Switzerland and Hungary

Over the weekend, 31 May to 2 June, some 20 to 25cm of rain fell in Eastern Switzerland and numerous lakes and rivers caused floods, including the Rhine which burst its banks in Basel. Landslides in Switzerland have been causing disruptions to transport and mountain pass closures.

Downstream of flood stricken Deggendorf, the Danube in Western Hungary reached a depth of 9m which is 6m higher than normal. Volunteers have been working round the clock to defend their properties from the rising flood waters. Temporary dams are being constructed and the people in Budapest in the north west of the country near the Slovakian border are prepared to evacuate.

Slovakia and Poland

By Sunday 9 June much of the Slovakian capital, Bratislava, was under water. The Danube reached an all-time high of 10m on Wednesday 5 June. While a number of towns have been flooded, the new flood defences are expected to keep the worst of the flood waters at bay.

Poland was less seriously hit than other countries in the region but flood damage is still expected to run into the millions of euros.

Meteorological background

Spring 2013 saw large amounts of snow fall and above average snow cover across many of the mountainous regions of Europe.  Over the 30 days leading to  5 June, The Tropical Rainfall Measuring Mission (TRMM ) satellite data shows rainfall anomalies of up to 15mm per day over much of the Alpine region and Eastern Europe (see figure below). Coupled with snowmelt this led to wet antecedent conditions, and likely also to saturated ground. 

During the last week of May, cold air moved south east crossing Western Europe and became slow moving over the Western Mediterranean.  This drew warm air northwards from the Sahara, which created a strong temperature contrast and a southerly flow across the alpine region. The warm southerly flow over high ground led to a series of low pressure centres to the north of the Alps, which spiralled in an anticlockwise motion around Central Europe.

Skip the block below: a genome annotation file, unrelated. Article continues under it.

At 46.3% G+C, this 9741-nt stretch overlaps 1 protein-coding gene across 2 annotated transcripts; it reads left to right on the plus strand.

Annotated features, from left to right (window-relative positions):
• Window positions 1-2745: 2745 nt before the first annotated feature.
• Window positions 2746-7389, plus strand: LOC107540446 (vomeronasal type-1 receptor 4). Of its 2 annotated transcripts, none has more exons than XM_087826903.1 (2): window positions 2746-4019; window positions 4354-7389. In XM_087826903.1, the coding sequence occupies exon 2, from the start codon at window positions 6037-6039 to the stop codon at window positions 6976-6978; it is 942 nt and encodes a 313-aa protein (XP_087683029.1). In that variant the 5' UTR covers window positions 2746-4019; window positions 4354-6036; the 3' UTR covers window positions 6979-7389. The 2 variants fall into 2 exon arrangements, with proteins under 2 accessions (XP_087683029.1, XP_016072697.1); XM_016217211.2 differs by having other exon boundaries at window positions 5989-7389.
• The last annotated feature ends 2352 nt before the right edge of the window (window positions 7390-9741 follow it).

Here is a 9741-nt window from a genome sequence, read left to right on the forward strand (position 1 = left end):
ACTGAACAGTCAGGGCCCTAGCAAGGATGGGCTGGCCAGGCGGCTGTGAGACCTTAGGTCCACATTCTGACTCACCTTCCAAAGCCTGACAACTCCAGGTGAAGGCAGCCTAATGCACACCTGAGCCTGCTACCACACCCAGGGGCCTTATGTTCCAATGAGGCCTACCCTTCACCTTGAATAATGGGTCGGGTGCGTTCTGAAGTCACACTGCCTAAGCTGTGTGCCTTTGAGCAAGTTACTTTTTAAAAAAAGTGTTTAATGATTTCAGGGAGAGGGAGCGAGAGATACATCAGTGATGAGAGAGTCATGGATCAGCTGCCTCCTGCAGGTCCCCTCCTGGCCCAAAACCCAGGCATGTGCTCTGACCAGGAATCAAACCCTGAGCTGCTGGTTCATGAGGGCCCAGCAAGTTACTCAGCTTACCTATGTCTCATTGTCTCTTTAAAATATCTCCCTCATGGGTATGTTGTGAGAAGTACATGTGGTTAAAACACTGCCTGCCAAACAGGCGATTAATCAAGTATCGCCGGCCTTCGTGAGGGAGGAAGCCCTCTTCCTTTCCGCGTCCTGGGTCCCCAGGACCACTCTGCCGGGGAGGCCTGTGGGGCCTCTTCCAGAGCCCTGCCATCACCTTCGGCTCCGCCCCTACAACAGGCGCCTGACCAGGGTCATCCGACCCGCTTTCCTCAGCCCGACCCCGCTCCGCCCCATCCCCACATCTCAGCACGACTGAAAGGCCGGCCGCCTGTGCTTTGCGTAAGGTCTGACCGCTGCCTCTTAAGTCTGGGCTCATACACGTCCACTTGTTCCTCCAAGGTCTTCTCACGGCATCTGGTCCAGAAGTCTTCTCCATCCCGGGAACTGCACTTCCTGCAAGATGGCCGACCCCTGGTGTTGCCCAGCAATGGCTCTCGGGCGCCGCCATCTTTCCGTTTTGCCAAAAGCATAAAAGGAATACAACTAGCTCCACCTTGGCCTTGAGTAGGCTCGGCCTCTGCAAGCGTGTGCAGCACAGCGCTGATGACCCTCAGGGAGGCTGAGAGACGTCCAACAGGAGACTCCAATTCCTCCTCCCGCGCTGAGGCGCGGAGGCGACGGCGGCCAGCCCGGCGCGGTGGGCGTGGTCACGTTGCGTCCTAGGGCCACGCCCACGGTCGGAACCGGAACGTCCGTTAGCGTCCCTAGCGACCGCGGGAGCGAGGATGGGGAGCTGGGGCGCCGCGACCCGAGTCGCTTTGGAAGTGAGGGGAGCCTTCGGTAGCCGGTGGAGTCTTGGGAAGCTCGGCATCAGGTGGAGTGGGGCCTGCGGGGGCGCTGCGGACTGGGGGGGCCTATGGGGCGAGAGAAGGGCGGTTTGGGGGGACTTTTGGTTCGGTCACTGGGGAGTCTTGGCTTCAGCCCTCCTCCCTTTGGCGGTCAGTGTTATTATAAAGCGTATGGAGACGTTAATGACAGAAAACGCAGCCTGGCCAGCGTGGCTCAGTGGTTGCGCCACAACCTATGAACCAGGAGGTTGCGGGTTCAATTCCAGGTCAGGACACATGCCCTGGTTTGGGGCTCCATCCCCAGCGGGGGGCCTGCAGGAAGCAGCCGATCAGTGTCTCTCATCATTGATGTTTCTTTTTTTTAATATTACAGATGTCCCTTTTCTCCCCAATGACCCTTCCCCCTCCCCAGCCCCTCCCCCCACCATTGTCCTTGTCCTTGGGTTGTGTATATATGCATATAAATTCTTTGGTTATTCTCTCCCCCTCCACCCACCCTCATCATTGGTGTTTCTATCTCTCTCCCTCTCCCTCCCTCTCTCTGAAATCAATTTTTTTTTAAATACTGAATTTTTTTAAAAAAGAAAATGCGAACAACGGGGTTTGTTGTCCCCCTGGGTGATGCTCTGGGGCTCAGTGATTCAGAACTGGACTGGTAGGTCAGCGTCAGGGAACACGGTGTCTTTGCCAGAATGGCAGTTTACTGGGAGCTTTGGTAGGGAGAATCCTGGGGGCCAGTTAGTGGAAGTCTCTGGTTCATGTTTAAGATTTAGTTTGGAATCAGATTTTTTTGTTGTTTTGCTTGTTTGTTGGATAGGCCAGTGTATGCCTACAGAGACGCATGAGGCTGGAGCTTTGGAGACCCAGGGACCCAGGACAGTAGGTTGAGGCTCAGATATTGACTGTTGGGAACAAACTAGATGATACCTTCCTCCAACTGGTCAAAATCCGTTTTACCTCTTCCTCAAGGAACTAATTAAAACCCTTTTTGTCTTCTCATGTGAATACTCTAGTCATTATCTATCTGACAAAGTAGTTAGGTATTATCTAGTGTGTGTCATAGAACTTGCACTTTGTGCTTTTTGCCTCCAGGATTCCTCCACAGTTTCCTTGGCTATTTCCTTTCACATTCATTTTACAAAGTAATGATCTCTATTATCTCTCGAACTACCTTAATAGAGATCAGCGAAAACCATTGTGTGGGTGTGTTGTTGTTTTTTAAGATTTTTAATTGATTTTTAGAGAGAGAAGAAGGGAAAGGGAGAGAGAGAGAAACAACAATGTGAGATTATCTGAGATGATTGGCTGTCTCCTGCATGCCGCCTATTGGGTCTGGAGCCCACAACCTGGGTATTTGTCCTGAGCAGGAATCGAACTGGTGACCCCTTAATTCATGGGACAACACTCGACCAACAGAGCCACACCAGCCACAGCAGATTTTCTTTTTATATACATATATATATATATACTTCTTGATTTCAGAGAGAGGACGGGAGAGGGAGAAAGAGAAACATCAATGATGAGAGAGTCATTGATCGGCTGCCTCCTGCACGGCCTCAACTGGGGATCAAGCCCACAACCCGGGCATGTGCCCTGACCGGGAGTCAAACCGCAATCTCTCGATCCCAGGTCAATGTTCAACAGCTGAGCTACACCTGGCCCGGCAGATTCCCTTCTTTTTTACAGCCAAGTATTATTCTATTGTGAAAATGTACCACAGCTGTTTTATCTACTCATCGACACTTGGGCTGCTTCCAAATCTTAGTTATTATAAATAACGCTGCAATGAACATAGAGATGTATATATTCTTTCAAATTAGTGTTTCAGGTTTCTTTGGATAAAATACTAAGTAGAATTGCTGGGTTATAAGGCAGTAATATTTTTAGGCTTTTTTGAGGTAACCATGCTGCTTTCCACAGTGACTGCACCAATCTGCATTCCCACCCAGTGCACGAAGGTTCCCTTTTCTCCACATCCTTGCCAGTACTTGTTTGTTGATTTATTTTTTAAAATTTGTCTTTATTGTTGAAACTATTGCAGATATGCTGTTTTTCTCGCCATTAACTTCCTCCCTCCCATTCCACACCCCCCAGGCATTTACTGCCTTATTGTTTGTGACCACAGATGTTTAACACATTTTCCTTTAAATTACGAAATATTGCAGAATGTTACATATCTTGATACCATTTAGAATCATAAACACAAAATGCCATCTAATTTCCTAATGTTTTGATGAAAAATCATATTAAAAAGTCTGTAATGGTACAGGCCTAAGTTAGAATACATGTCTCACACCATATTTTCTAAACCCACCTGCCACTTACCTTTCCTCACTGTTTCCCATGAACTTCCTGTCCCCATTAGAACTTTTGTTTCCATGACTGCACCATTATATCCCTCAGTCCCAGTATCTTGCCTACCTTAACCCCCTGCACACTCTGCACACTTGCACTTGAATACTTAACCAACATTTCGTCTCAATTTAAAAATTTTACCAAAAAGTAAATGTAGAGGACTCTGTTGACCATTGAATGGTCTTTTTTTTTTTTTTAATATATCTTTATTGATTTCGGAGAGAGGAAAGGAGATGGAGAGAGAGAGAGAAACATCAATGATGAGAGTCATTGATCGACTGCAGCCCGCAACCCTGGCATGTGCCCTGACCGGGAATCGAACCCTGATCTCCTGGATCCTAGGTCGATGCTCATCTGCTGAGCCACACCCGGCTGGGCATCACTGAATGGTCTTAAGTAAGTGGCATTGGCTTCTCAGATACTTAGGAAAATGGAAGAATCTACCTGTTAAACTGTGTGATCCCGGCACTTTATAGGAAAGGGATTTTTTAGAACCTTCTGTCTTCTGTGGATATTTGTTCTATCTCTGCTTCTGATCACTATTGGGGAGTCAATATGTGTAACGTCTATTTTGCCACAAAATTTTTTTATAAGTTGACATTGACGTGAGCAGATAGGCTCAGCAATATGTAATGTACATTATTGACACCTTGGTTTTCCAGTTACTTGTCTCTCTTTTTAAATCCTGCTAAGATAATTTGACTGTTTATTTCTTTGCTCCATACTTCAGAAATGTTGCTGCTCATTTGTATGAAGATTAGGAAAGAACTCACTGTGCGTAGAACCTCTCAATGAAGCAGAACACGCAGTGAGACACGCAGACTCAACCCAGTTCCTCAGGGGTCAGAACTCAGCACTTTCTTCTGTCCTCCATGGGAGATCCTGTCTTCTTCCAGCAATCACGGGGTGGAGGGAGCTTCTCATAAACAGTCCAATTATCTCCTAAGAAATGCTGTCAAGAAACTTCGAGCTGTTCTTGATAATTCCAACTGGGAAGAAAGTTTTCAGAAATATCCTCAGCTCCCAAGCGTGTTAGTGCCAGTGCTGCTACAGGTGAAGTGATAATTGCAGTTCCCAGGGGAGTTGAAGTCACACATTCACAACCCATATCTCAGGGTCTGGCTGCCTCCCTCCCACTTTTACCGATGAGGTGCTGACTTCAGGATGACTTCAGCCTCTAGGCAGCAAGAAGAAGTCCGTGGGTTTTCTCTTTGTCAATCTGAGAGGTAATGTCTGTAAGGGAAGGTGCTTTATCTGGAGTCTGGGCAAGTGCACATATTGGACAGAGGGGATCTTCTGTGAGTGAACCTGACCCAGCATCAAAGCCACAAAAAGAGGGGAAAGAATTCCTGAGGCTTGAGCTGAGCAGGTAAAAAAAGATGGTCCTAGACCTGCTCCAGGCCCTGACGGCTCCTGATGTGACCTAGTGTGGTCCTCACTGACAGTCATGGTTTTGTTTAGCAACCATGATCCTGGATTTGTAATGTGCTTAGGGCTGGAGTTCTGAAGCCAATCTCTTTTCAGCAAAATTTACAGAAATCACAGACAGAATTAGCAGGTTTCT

In the warm air mass close to the boundary of highly contrasting  temperatures, strong convection was triggered, in turn leading to extensive areas of thunderstorms. 

A split in the Jet Stream

The Austrian Met Service reported rainfall of up to 300mm between 30 May and 3 June, with many areas experiencing in excess of 75mm (see figure).  These amounts of rain would usually be expected over a period of several months rather than days, with initial estimates of return periods  of between 40 and 100 years.

Initially, the more mountainous areas with steep topography were amongst the worst areas affected.  In these environments there is low infiltration capacity of soils, so intense rainfall is rapidly translated into runoff.  This is then funnelled into narrow valleys which can have devastating impacts.  The split in the jet stream, with one branch over Scandinavia and another across North Africa, resulted in the low pressure area being maintained in Central Europe for several days, bringing continued rainfall and further stressing river catchments. 

As further data is collected and assessed, comparison with historic events will become easier.  Initial comparisons are likely to be with the floods of Elbe and Danube in August 2002; due to prolonged heavy rain, these had approximately a 1 in 100-year return period.


Extract from JBA’s modelled footprint of the event.